Reference > Brewer’s Dictionary > Cenotaphs.

 Cenoman’ni.Censorius et Sapiens. 
CONTENTS · BIBLIOGRAPHIC RECORD
E. Cobham Brewer 1810–1897. Dictionary of Phrase and Fable. 1898.
 
Cenotaphs.
 
The most noted in ancient times—   1
       
ÆNEAS to Delphbus (Æneid, i. 6; v. 505).
ANDROMACHE (4 syl.) to Hector (Æneid, i. 3; v. 302)
ARGENTIEE to Kallaischros (Anthologia, bk. iii. 22).
ARISTOTLE to Hermas and Eubios (Diogens Laertius).
The ATHENLANS to the poet Euripdes.
CALLIMACHOS to Sopolis, son of Dioclidês (Epigram of Callimachos, 22).
CATULLUS to his brother (Epigram of Catullus, 103).
DIDO to Sichæus (Justin, xviii. 6).
EUPOLIS and Aristodcê to their son Theotimos.
GERMAIN DE BRIE to Hervé, the Breton, in 1512.
ONESTOS to Tmclês (Anthologia, iii. p. 366).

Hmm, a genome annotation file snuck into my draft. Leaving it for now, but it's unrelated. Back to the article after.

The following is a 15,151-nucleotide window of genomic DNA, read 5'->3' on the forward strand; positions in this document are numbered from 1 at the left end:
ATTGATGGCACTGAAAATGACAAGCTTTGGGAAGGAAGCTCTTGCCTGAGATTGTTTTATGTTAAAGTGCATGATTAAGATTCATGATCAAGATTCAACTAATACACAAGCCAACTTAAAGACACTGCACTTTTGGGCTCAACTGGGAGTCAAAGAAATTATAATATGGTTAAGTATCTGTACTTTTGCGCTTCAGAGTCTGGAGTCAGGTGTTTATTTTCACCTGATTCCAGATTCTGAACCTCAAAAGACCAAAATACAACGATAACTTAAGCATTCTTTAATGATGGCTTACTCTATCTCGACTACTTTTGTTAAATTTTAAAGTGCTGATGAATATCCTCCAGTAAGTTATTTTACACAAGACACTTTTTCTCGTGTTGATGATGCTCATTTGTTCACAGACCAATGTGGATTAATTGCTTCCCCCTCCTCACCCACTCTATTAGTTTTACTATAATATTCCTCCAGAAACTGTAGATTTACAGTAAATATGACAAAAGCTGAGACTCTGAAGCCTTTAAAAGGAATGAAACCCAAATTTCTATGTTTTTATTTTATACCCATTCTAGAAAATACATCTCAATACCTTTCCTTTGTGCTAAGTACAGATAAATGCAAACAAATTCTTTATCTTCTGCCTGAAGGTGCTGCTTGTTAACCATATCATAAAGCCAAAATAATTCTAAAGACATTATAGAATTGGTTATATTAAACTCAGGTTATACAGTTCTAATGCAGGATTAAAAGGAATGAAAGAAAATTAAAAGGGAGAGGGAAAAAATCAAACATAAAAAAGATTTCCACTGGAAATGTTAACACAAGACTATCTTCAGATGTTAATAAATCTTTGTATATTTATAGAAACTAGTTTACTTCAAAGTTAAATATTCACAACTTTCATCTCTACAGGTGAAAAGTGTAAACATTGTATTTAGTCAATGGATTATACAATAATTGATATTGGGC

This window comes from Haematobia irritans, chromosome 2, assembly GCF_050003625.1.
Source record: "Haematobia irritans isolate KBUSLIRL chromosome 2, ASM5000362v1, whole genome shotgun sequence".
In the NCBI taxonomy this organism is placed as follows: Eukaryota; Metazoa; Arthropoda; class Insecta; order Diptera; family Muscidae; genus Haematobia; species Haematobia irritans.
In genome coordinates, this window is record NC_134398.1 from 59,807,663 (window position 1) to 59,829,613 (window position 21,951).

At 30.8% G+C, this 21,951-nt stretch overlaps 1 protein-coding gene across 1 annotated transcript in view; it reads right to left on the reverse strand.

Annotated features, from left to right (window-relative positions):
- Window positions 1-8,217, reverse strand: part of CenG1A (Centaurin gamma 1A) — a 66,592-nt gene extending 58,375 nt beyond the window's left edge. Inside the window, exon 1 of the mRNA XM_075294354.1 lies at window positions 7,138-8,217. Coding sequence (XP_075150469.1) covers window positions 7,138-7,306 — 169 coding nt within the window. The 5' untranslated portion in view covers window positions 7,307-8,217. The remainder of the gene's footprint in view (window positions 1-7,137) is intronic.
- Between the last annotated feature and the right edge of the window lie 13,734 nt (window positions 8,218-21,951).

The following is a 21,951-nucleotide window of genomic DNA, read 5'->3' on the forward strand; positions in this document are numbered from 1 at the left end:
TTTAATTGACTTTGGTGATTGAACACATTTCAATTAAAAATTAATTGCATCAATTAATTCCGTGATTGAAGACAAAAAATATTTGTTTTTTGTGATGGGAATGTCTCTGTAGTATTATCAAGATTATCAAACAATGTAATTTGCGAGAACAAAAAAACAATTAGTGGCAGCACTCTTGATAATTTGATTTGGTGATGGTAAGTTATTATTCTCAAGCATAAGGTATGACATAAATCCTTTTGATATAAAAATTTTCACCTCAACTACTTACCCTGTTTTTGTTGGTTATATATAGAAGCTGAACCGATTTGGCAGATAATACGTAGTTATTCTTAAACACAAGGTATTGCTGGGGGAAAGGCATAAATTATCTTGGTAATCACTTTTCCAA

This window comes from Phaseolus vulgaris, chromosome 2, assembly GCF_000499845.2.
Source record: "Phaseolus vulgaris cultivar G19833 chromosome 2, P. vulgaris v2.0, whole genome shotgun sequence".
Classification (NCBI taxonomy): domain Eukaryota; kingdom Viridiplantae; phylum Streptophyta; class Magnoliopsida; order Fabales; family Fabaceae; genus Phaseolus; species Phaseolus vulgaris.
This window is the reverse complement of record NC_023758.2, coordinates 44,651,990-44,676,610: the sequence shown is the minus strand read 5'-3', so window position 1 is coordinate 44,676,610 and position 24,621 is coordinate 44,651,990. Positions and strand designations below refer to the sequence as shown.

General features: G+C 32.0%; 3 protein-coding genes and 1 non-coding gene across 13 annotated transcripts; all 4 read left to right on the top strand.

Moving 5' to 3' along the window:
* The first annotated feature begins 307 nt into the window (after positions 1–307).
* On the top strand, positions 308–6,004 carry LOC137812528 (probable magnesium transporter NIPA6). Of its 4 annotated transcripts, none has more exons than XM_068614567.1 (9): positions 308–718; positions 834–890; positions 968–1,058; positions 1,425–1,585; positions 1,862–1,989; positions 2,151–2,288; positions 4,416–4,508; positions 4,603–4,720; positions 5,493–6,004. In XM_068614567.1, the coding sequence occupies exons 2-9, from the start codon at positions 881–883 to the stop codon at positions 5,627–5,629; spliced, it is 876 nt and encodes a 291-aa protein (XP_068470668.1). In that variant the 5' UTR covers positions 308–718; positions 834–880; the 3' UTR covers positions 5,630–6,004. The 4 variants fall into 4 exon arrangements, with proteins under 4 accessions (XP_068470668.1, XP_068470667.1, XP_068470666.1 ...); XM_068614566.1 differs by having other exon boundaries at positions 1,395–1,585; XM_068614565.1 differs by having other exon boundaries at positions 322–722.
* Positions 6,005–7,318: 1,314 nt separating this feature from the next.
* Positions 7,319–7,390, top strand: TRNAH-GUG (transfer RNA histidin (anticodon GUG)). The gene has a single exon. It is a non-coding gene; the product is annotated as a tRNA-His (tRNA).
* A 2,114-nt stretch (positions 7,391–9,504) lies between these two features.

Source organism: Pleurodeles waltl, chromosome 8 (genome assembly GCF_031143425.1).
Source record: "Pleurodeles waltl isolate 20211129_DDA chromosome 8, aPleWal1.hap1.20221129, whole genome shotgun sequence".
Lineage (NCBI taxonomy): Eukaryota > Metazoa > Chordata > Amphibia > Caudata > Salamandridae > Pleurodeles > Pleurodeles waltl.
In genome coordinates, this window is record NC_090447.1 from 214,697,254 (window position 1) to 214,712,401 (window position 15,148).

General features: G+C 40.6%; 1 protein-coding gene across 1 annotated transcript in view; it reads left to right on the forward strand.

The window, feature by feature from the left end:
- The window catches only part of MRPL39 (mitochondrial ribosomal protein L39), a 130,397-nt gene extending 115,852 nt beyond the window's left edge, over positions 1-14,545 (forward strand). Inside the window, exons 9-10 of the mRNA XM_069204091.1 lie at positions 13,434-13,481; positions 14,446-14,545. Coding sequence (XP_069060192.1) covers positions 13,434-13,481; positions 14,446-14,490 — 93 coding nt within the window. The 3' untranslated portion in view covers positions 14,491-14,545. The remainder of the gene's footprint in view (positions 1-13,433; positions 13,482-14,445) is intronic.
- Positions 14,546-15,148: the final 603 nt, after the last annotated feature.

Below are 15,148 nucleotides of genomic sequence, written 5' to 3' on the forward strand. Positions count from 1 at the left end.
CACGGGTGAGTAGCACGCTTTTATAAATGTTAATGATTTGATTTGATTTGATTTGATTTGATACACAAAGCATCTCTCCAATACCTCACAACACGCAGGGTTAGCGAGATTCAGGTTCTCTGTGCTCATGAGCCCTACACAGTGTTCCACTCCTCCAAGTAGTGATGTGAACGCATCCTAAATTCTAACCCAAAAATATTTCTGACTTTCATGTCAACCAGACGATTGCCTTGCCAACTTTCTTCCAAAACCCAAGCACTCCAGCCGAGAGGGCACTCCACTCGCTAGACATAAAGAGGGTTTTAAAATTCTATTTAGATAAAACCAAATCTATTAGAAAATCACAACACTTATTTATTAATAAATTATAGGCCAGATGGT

The ROMANS to Drusus in Germany, and to Alexander Sevrus, the emp., in Gaul (Suetonius; Life of Claudius; and the Anthologia).
STATIUS to his father (The Sylvœ of Statius, v. Epicdium, 3.)
TIMARES to his son Teleutagras.
XENOCRATES to Lysidics (Anthologia).
        A cenotaph (Greek, kappaεnuózetataualphaphiozeta, an empty tomb is a monument or tablet to the memory of a person whose body is buried elsewhere. A mausoleum is an imposing monument enshrining the dead body itself.
 


 Cenoman’ni.Censorius et Sapiens. 

 
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